The Proclamation:
POBLACHT NA H éIREANN
THE PROVISIONAL GOVERNMENT
OF THE
IRISH REPUBLIC
TO THE PEOPLE OF IRELAND

IRISHMEN AND IRISHWOMEN: In the name of God and of the dead generations from which she receives her old tradition of nationhood, Ireland, through us, summons her children to her flag and strikes for her freedom.

Having organised and trained her manhood through her secret revolutionary organisation, the Irish Republican Brotherhood, and through her open military organisations, the Irish Volunteers and the Irish Citizen Army, having patiently perfected her discipline, having resolutely waited for the right moment to reveal itself, she now seizes that moment, and supported by her exiled children in America and by gallant allies in Europe, but relying in the first on her own strength, she strikes in full confidence of victory.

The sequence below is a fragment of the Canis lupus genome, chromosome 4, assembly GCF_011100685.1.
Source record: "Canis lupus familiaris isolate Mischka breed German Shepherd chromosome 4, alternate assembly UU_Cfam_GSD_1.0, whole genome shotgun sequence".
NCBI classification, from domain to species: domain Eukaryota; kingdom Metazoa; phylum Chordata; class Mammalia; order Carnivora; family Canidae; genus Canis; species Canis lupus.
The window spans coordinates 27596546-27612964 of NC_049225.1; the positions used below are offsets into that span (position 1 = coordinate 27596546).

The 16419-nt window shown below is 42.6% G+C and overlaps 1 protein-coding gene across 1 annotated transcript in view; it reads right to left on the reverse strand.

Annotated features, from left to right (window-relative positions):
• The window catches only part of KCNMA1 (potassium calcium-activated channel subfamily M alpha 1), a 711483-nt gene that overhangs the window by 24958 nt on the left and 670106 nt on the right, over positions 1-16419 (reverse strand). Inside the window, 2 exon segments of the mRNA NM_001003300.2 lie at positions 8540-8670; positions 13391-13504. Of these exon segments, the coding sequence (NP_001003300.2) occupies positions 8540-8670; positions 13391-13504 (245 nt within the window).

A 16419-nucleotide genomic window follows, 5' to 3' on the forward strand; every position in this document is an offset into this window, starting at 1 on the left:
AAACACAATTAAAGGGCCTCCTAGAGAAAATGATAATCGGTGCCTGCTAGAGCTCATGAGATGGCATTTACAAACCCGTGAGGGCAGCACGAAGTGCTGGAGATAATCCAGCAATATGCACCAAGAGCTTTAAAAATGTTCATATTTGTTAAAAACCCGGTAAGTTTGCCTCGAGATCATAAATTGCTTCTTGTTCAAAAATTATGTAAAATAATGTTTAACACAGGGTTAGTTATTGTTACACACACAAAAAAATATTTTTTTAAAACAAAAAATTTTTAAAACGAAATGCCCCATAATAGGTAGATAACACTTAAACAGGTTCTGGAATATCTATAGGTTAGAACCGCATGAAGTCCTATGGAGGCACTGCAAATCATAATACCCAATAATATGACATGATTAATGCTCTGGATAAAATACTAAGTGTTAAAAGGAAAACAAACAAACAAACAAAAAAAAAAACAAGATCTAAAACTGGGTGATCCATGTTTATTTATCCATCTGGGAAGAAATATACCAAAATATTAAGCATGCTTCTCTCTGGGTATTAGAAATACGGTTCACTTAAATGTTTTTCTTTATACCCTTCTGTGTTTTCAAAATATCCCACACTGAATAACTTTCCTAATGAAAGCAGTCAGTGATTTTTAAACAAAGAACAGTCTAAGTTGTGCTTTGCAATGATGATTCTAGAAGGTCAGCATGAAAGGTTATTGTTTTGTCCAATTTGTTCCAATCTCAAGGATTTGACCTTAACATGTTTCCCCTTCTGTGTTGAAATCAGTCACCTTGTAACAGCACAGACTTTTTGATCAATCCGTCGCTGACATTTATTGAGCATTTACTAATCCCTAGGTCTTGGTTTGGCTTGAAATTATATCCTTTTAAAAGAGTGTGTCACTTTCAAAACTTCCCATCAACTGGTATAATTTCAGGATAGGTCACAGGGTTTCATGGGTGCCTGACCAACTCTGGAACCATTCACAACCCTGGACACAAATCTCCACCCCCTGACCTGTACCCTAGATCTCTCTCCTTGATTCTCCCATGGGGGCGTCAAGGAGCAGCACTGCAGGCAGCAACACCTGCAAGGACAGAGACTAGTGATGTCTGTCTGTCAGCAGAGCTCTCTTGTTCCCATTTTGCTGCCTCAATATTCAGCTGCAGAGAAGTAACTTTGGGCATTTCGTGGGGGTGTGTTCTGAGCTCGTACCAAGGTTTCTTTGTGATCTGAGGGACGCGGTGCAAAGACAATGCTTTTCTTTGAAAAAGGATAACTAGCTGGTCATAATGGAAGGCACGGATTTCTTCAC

We declare the right of the people of Ireland to the ownership of Ireland and to the unfettered control of Irish destinies, to be sovereign and indefeasible. The long usurpation of that right by a foreign people and government has not extinguished the right, nor can it ever be extinguished except by the destruction of the Irish people. In every generation the Irish people have asserted their right to national freedom and sovereignty; six times during the past three hundred years they have asserted it in arms. Standing on that fundamental right and again asserting it in arms in the face of the world, we hereby proclaim the Irish Republic as a Sovereign Independent State, and we pledge our lives and the lives of our comrades in arms to the cause of its freedom, of its welfare, and of its exaltation among the nations.

The Irish Republic is entitled to, and hereby claims, the allegiance of every Irishman and Irishwoman. The Republic guarantees religious and civil liberty, equal rights and equal opportunities to all its citizens, and declares its resolve to pursue the happiness and prosperity of the whole nation and of all its parts, cherishing all of the children of the nation equally, and oblivious of the differences carefully fostered by an alien Government, which have divided a minority from the majority in the past.